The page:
While the Australian economy has experienced an extended period of strong growth since the mid-1990s and the unemployment rate is low compared with that in most other OECD countries, Australia has a relatively high proportion of jobless families—that is, families in which no adult is employed. In 2007, 14.8 percent of Australian children less than 15 years of age were living in a jobless family; the corresponding figure for U.S. children was 8.0 percent, and the OECD average was 8.7 percent.¹ One of the reasons for the high rates of joblessness in families with children in Australia is the...

  7. 4 The Way Families Work: Jobs, Hours, Income, and Children’s Well-Being
    (pp. 79-99)
    LYNDALL STRAZDINS, MEGAN SHIPLEY, LIANA LEACH and PETER BUTTERWORTH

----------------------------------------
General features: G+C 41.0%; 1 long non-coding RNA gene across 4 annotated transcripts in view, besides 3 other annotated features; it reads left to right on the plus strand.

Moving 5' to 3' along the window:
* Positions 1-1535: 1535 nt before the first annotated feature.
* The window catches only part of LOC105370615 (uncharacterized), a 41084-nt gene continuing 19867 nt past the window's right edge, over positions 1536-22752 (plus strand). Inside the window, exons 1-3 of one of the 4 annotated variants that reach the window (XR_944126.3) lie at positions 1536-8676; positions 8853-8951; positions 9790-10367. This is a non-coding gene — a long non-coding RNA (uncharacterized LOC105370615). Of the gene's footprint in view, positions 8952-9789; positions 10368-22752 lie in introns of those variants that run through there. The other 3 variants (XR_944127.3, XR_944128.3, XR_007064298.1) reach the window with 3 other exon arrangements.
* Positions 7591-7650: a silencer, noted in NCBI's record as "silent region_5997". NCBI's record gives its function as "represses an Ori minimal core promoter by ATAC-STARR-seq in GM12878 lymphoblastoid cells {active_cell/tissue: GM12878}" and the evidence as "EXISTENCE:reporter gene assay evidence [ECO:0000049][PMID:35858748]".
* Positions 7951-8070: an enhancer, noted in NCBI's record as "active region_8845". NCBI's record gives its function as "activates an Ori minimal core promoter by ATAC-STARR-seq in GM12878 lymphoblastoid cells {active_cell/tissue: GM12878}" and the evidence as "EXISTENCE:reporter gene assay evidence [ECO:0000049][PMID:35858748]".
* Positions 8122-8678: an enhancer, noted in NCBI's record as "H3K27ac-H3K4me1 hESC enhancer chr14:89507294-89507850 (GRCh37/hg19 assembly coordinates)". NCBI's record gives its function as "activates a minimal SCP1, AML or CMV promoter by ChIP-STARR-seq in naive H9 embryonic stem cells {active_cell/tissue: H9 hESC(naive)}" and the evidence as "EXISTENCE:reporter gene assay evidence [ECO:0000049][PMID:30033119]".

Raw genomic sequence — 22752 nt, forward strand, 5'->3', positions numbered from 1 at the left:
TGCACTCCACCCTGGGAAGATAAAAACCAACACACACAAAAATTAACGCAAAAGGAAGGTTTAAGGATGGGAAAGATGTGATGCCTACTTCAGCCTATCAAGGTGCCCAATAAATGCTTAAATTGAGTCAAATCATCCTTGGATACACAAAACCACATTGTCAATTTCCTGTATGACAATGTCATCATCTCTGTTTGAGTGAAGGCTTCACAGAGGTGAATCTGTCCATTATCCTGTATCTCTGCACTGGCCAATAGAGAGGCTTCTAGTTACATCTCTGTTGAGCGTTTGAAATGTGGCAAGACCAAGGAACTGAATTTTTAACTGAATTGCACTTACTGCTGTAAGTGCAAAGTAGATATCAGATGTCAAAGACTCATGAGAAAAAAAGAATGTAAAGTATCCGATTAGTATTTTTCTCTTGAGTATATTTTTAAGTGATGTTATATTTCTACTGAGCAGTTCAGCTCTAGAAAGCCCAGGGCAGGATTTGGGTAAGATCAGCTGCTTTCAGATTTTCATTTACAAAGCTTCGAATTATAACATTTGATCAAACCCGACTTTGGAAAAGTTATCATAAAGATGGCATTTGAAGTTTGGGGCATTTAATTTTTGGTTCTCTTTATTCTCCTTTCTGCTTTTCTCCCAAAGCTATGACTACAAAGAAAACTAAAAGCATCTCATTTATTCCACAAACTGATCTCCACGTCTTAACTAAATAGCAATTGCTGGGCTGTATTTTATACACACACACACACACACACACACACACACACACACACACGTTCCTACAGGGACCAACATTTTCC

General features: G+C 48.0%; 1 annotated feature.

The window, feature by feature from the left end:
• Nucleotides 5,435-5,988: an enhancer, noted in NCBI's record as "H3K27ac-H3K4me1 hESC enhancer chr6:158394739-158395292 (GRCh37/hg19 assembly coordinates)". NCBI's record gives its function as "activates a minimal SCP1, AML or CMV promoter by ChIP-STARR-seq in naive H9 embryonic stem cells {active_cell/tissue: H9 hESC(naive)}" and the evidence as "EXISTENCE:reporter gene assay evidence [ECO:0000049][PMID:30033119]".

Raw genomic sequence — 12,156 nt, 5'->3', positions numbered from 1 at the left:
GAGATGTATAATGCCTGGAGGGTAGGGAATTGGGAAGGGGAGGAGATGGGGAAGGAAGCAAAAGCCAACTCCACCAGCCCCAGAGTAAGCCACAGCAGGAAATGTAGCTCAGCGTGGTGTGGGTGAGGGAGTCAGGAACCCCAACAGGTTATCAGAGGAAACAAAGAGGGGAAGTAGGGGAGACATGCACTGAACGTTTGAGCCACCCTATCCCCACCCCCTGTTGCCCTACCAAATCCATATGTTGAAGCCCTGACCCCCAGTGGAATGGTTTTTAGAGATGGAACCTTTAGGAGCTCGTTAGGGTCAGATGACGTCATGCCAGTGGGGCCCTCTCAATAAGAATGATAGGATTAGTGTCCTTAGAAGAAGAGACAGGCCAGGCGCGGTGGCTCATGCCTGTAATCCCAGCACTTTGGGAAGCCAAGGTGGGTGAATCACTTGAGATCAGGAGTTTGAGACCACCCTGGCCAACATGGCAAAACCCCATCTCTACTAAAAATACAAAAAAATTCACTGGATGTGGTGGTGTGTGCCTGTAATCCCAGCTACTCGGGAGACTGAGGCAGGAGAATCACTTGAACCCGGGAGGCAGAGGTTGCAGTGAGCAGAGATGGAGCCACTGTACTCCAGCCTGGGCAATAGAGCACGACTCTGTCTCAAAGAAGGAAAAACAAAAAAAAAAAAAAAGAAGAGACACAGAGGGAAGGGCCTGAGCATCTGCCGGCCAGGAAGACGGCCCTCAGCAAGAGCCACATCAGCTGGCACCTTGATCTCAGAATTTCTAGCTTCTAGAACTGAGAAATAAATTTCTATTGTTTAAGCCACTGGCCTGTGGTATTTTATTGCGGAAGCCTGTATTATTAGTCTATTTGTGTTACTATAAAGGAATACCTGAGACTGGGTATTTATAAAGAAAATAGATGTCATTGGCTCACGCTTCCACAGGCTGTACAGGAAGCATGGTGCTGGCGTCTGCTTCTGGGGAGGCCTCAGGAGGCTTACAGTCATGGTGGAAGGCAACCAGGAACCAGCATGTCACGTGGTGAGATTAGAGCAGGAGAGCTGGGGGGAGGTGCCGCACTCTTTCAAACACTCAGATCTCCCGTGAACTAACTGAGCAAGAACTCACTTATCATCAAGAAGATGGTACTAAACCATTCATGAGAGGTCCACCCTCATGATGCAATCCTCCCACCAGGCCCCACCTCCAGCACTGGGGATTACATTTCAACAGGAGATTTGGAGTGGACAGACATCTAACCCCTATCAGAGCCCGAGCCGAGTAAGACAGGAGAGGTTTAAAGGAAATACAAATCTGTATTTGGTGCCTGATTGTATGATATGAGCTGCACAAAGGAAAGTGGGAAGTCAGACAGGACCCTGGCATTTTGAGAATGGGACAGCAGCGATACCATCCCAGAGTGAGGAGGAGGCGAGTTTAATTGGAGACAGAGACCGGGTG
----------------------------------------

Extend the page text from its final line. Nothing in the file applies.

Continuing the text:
Australia faces two potentially conflicting policy imperatives: maximizing the labor force participation of all working-age adults, including parents, as the population ages and improving children’s mental health and well-being by giving them a good start in life. We argue that to succeed over the long term, each policy goal depends on the other. Together, these goals raise the issue of how to combine working with caring for children in an equitable and sustainable way.

    Compared with the labor force participation rate among mothers in Canada, Finland, Sweden, France, and the United States, the rate among Australian mothers is low; in...

  8. 5 The Impact of Child Care Subsidies on the Quality of Care that Two-Year-Old Children Receive
    (pp. 100-126)
    ANNA JOHNSON and REBECCA RYAN